Hey JW – I hope you read last week’s article about getting a Golden Ticket. If not, scroll down because you might have one. Most of these FAQs And Answers are about the business side of the business. Yes, you must have talent both as a writer and performer with on stage experience before you’ll really need to concentrate on the business.

But once you’re ready, you’ll need to think about promoting your career.

A big part of promoting is networking. And as I’m sure you’ve heard (because I don’t make this stuff up) sometimes it’s “who you know.”

It’s great you’ve already had someone that works for the club put in a good word for you. Performers need to protect their own reputations in this competitive business, and I highly doubt someone else would recommend you to an important talent booker if he/she didn’t believe you were “ready.” To repeat what I said last week, a good recommendation from a comedian or speaker already working for a talent booker or event planner YOU want to work for is like having a Golden Ticket.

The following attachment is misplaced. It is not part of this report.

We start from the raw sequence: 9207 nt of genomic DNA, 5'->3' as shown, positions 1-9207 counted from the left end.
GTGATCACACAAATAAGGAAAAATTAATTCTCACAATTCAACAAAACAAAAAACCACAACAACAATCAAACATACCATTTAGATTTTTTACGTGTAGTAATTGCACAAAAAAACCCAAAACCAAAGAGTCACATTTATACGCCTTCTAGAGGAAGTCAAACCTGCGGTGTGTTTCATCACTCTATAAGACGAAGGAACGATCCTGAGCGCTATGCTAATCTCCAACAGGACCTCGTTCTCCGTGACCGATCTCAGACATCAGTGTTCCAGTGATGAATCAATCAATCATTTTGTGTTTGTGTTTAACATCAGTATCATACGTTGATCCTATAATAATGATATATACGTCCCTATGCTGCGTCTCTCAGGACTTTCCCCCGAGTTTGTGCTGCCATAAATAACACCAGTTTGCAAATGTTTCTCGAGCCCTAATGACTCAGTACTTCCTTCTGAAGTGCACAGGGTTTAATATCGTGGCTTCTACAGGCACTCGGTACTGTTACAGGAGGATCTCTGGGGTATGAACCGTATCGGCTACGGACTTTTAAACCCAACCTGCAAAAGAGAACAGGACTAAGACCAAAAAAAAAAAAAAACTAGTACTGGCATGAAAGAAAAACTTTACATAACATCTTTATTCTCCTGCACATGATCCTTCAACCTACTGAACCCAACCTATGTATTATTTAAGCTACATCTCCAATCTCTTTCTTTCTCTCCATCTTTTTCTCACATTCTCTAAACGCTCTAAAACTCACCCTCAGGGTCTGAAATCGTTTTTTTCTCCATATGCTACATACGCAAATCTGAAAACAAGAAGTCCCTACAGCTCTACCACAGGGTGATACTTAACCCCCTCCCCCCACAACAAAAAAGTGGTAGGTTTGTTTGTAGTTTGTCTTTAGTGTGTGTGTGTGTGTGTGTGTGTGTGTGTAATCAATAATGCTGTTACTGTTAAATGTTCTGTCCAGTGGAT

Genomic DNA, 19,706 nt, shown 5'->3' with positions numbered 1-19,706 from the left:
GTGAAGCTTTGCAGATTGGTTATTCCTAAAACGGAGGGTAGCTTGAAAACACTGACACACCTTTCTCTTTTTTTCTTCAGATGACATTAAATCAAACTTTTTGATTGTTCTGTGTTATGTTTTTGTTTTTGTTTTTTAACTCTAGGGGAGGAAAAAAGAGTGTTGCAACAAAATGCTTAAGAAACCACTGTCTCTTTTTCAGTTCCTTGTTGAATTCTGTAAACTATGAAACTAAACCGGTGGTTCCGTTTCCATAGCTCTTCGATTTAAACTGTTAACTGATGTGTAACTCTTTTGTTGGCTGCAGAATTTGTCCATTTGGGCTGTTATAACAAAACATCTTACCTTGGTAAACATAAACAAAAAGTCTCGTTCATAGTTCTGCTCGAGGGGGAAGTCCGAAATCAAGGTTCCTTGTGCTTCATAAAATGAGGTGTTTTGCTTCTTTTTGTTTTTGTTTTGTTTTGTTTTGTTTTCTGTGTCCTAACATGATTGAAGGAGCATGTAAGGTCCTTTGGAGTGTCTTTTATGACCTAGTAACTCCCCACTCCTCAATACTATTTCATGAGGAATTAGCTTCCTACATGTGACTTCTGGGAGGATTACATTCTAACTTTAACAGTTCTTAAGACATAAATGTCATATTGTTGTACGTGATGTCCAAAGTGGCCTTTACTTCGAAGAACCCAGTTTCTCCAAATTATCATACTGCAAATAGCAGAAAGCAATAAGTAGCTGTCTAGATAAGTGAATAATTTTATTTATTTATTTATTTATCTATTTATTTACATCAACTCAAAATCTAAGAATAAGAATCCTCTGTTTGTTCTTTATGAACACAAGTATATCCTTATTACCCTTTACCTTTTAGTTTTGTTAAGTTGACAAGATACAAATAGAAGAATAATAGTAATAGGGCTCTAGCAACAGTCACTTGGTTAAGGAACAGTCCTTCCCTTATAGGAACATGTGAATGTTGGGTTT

It’s not a guarantee you’ll be seen (given an audition or showcase), but your chances are better than making a cold call or sending blind emails.

So… you have the referral – correct? How should you follow up on this and make it really work for you?

Here’s a suggestion:

Booking Local

According to your email, you live in the city where this club and the talent booker are located. And since your referral (Golden Ticket) performs at this club, she/he either lives in the area or is working there on a somewhat regular basis.

BUT the referring comedian EMAILED your clip to the talent booker!

Okay… that’s better than nothing. But when an opportunity arises, you sometimes must kick it up a notch. As I’ve said, this is a competitive business.